Los Angeles Music Preview: DUDAMEL & BEETHOVEN (LA Phil at the Hollywood Bowl)

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by Tony Frankel on July 20, 2014

in Theater-Los Angeles


While there are quite a few well-made recordings of Ludwig van Beethoven’s Concerto for Violin, Cello, and Piano, rarely will you get a chance to see it performed live. Often referred to as the Triple Concerto, it is a distinctive work in its category; it establishes an amalgamation between the Concerto Grosso, a baroque-like musical composition for a group of solo instruments accompanied by an orchestra, and the Sinfonia Concertante, which essentially mixes the symphony and the concerto genres. It’s a concerto in that three soloists are on prominent display and a symphony in that the soloists are nonetheless discernibly a part of the total ensemble and not preeminent. Here, the parts of the soloists are of equal importance and the balance between them was particularly researched by the composer.

gustavo dudamel, la phil

Some of you may assume that since you aren’t familiar with it, this 1804 work (which premiered at the same time as the Eroica Symphony) must not be as good as Beethoven’s other masterpieces. Don’t. The reason that this gorgeous and exciting work isn’t ubiquitous in the classical repertoire is that it requires three exceptionally experienced soloists—their parts are technically incredibly challenging—and gathering together three prestigious soloists, a great orchestra, and a good conductor is not an easy feat.

Gautier Capuçon

Well, a double trifecta slams into the Hollywood Bowl beginning Tuesday: The Los Angeles Philharmonic has gathered a blockbuster French trio—brothers Renaud and Gautier Capuçon on violin and cello and Jean-Yves Thibaudet on piano—to join Music Director Gustavo Dudamel for the Triple Concerto. The LA Phil is rightly certain that this event will be heavily attended, and have smartly programmed two performances: July 22 and 24.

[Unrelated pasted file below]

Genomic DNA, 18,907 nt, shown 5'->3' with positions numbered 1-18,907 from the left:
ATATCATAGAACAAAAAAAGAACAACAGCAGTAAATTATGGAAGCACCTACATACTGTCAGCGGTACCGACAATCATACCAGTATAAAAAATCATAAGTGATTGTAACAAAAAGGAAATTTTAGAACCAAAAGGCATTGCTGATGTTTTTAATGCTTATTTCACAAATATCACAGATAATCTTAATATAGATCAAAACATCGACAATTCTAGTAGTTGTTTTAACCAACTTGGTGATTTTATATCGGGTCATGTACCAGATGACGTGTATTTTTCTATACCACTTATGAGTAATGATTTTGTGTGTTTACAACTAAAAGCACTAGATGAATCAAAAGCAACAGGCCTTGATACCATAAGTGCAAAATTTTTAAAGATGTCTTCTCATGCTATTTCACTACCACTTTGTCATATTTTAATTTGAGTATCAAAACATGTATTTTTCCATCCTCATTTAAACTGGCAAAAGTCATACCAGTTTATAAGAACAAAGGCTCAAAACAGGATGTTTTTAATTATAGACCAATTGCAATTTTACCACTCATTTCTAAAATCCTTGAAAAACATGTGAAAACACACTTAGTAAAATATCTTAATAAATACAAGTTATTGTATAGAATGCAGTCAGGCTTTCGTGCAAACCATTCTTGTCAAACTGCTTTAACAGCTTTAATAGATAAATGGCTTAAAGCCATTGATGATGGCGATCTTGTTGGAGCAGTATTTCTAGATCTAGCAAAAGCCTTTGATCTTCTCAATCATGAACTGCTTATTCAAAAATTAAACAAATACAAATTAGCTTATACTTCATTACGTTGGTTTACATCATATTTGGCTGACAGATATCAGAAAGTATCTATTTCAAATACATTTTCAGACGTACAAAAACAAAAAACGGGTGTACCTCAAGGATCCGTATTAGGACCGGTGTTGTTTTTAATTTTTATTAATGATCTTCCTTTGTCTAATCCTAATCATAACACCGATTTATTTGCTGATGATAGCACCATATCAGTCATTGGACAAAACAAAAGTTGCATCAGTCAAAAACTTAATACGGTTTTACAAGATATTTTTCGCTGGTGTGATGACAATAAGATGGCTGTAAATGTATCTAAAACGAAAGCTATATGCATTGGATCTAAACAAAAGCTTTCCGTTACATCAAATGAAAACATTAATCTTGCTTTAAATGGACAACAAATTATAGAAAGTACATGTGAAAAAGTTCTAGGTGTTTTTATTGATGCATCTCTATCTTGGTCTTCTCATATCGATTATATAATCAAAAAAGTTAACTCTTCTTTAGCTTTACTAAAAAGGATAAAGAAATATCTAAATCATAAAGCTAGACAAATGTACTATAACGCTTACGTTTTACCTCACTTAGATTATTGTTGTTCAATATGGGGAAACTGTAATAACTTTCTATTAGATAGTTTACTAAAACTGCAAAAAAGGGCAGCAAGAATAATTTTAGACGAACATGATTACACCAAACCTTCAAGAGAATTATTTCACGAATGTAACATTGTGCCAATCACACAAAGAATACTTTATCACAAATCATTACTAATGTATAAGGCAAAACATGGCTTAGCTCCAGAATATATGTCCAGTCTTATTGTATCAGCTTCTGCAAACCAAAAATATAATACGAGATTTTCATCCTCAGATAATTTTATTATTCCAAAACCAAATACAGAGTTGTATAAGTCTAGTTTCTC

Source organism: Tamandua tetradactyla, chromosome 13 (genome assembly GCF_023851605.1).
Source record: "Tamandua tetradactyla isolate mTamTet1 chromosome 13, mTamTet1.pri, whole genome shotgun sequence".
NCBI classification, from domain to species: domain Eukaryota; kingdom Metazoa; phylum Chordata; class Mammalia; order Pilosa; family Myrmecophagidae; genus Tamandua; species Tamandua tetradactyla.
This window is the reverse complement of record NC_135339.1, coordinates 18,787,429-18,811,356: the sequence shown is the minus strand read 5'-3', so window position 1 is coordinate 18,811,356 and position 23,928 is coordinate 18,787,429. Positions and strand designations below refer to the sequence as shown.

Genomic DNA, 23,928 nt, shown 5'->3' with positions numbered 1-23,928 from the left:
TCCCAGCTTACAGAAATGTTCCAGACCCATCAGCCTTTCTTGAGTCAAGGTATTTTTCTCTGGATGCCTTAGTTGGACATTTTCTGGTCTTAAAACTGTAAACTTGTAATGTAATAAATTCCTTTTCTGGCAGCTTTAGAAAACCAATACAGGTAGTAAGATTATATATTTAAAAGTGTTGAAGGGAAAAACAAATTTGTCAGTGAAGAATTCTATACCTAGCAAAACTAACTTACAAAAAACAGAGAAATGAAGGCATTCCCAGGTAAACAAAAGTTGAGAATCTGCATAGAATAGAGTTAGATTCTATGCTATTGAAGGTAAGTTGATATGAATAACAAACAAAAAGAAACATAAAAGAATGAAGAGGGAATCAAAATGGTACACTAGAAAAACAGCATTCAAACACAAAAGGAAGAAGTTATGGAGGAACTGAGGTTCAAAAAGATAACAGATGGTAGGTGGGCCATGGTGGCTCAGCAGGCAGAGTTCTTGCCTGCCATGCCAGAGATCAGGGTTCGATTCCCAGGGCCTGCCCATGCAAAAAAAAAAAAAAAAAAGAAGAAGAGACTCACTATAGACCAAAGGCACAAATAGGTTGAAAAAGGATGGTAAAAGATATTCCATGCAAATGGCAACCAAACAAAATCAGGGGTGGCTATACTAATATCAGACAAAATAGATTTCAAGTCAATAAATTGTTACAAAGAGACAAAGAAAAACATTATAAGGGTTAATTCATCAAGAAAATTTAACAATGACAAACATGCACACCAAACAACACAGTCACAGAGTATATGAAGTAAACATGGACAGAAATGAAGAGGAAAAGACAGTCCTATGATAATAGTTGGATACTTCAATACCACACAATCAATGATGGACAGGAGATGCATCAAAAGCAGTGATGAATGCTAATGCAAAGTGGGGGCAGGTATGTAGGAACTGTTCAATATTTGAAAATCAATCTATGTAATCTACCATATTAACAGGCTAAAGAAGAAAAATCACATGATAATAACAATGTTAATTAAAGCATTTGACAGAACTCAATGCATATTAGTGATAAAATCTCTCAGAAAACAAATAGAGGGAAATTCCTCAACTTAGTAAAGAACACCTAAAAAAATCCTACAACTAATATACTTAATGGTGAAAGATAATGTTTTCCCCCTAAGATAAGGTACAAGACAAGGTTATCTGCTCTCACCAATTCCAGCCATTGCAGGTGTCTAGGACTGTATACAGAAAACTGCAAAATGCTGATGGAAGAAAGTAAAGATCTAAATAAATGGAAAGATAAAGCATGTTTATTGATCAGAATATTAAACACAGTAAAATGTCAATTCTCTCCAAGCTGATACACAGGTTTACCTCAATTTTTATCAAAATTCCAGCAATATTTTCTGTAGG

Renaud Capuçon

This exceptional experience will be bolstered by the second half of the program: Beethoven’s Fifth Symphony, which may be the most popular orchestral work ever written. For many concertgoers, it is THE classical symphony for obvious reasons: It is one of the most electrifying works in the repertoire: a first movement which is a rhythmic tour de force of white-hot intensity based on a single four-note figure; a second movement of exquisite lyrical grace; a third-movement scherzo that is grand more than playful; and a glorious march of a finale, with a triumphant coda.

Jean-Yves Thibaudet

Now, before you roll your eyes with “This again?,” consider that familiarity has robbed the Fifth of its originality. I can’t imagine what it must have been like for those who heard its premiere in 1808; no doubt they were left gasping for breath. With Dudamel at the helm, you will be reminded why the Fifth remains unique and indispensable.

classical hollywood bowl 2014

photos courtesy of LA Phil

Dudamel & Beethoven
Los Angeles Philharmonic
Gustavo Dudamel, conductor
Renaud Capuçon, violin
Gautier Capuçon, cello
Jean-Yves Thibaudet, piano
Beethoven: Triple Concerto
Beethoven: Symphony No. 5
The Hollywood Bowl
Tuesday, July 22 at 8:00
Thursday, July 24 at 8:00
for tickets, visit LA Phil at the Bowl

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